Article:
Aleksei Vorsin, head of Navalny’s office in Khabarovsk, is a political prisoner
Memorial Human Rights Centre, in accordance with international guidelines, considers 33-year-old Khabarovsk activist Aleksei Vorsin a political prisoner. We believe he is being prosecuted solely for his political beliefs and for the non-violent exercise of the rights to freedom of expression and information, as well as peaceful assembly. We consider the criminal case against Vorsin is politically motivated and is intended to force him to end his public activity as an opposition activist and critic of the current government.
We demand that Aleksei Vorsin be immediately released from house arrest and that the charges against him under Article 212.1 of the Russian Criminal Code (the so-called ‘Dadin’ article) be dropped. We demand the repeal of the illegitimate Article 212.1 of the Russian Criminal Code (repeated violation of the procedures for organizing or holding a public event).
Who is Aleksei Vorsin and what charges have been laid against him?
Aleksei Vorsin is one of the leaders of the local opposition and heads the Khabarovsk headquarters of opposition politician Aleksei Navalny. In December 2020 Vorsin announced plans to run for the State Duma in the autumn of 2021.
In March 2021 criminal proceedings were instituted against Vorsin under Article 212.1 of the Russian Criminal Code for repeated violations of the procedures governing the holding of large scale public events. On 19 March 2021 Vorsin’s apartment was searched and he himself was roughly detained and, according to witnesses, beaten. On 20 March at a hearing at the Central district court in Khabarovsk, the activist was placed under house arrest.
Criminal proceedings were initiated against Vorsin on the basis of his tweet of 23 January 2021 calling for people to attend a peaceful rally to show solidarity with Aleksei Navalny in central Khabarovsk. Before then, he had already been convicted several times of administrative law offences in connection with rallies supporting former Khabarovsk governor Sergei Furgal, whose prosecution is most likely politically motivated.
Why does Memorial consider Vorsin a political prisoner?
The very fact of Aleksei Vorsin’s prosecution under the illegitimate and unconstitutional Article 212.1 of the Russian Criminal Code gives ground to conclude he is a victim of wrongful and politically motivated prosecution. Article 212.1 contradicts fundamental principles of law and is aimed at restricting freedom of assembly and forcing critics of the current government to terminate their public activities.
Article 212.1 of the Russian Criminal Code has already been severely criticized by Memorial Human Rights Centre, Amnesty International, the head of the Presidential Human Rights Council and the federal Human Rights Ombudsman. Even the Russian Constitutional Court, in considering the complaint of Ildar Dadin, the first person convicted under this Article, ruled that its application should be restricted to cases in which violations of the procedures for organizing or holding a public event ‘resulted in harm to the health of citizens, the property of individuals or legal entities, the environment, public order, public safety, or other constitutionally protected values, or contained a real threat of causing such harm.’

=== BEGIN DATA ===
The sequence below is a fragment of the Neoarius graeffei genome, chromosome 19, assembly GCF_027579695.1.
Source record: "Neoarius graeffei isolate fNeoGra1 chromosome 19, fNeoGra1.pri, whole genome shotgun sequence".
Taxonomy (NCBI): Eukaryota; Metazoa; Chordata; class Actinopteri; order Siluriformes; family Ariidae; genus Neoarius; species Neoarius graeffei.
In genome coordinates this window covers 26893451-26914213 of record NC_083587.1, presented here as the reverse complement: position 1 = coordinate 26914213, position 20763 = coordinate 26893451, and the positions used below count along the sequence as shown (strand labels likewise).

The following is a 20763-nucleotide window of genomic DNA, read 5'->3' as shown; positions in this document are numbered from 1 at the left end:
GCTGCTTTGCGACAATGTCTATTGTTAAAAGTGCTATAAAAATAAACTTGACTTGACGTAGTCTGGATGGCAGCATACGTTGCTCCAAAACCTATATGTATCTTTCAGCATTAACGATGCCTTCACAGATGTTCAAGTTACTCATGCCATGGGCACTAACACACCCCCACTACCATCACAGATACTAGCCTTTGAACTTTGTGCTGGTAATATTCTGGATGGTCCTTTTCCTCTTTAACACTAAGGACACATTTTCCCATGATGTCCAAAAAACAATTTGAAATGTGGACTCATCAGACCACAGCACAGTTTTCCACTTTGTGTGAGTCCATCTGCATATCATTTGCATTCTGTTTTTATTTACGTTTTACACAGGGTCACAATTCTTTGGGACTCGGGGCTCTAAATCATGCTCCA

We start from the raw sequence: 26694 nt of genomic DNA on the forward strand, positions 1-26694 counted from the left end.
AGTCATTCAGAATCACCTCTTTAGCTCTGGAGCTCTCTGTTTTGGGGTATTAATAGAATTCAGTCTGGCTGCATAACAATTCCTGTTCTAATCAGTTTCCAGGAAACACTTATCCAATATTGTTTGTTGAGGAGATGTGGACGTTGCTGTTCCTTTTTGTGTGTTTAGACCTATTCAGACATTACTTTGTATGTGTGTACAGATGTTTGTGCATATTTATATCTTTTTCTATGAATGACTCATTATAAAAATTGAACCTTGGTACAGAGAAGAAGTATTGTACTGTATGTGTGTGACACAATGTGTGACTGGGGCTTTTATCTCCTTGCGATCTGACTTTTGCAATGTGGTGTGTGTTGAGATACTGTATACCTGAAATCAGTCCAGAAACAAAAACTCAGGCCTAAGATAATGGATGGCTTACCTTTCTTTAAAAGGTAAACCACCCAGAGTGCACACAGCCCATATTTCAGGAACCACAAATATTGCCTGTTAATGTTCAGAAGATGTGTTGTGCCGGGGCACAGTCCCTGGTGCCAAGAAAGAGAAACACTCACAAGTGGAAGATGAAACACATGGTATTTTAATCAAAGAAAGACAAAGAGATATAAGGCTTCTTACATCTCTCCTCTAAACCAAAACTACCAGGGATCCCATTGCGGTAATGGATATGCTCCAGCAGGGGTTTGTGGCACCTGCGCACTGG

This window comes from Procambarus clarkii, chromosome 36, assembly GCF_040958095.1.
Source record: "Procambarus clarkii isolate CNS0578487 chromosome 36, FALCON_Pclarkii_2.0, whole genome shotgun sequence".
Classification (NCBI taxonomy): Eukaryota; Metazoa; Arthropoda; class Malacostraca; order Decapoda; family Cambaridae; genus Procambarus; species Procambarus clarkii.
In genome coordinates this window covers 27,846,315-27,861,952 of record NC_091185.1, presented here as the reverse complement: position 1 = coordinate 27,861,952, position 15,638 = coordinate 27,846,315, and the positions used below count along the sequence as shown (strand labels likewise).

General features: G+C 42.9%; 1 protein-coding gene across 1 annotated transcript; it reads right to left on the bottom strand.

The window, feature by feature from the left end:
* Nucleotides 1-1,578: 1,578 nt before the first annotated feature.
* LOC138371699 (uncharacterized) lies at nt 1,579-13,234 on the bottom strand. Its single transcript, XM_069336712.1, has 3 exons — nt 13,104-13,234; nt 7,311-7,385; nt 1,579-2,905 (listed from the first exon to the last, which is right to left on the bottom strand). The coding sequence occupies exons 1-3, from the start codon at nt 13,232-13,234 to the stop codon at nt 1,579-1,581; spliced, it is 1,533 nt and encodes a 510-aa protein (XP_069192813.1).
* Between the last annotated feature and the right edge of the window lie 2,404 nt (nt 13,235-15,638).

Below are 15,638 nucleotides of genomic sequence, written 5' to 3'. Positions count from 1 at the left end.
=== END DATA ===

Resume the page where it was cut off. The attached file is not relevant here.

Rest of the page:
We believe that Vorsin’s prosecution is politically motivated as he has been charged with participating in public events organized by the opposition, in the context of the mass persecution of Aleksei Navalny’s supporters.
In January 2021, after Navalny had returned to Russia and been remanded in custody, solidarity protests were held across the country. As a result of the protests held in January and February 2021 more than a hundred people were prosecuted in politically motivated criminal cases under at least 12 articles of the Russian Criminal Code. There was a major campaign of prosecutions against Navalny supporters.
Finally, we have reason to believe the criminal case against Vorsin was initiated as part of a campaign to put pressure on popular would-be opposition politicians in the run-up to the 2021 State Duma elections.
A more detailed description of the case and the position of Memorial Human Rights Centre are set out on our website.
Recognition of an individual as a political prisoner does not imply Memorial Human Rights Centre agrees with, or approves of, their views, statements, or actions.
- How to help
Sign the petition for the repeal of Article 212.1 of the Russian Criminal Code.
You can support all political prisoners by donating to the Fund to Support Political Prisoners of the Union of Solidarity with Political Prisoners via PayPal, using the e-wallet at helppoliticalprisoners@gmail.
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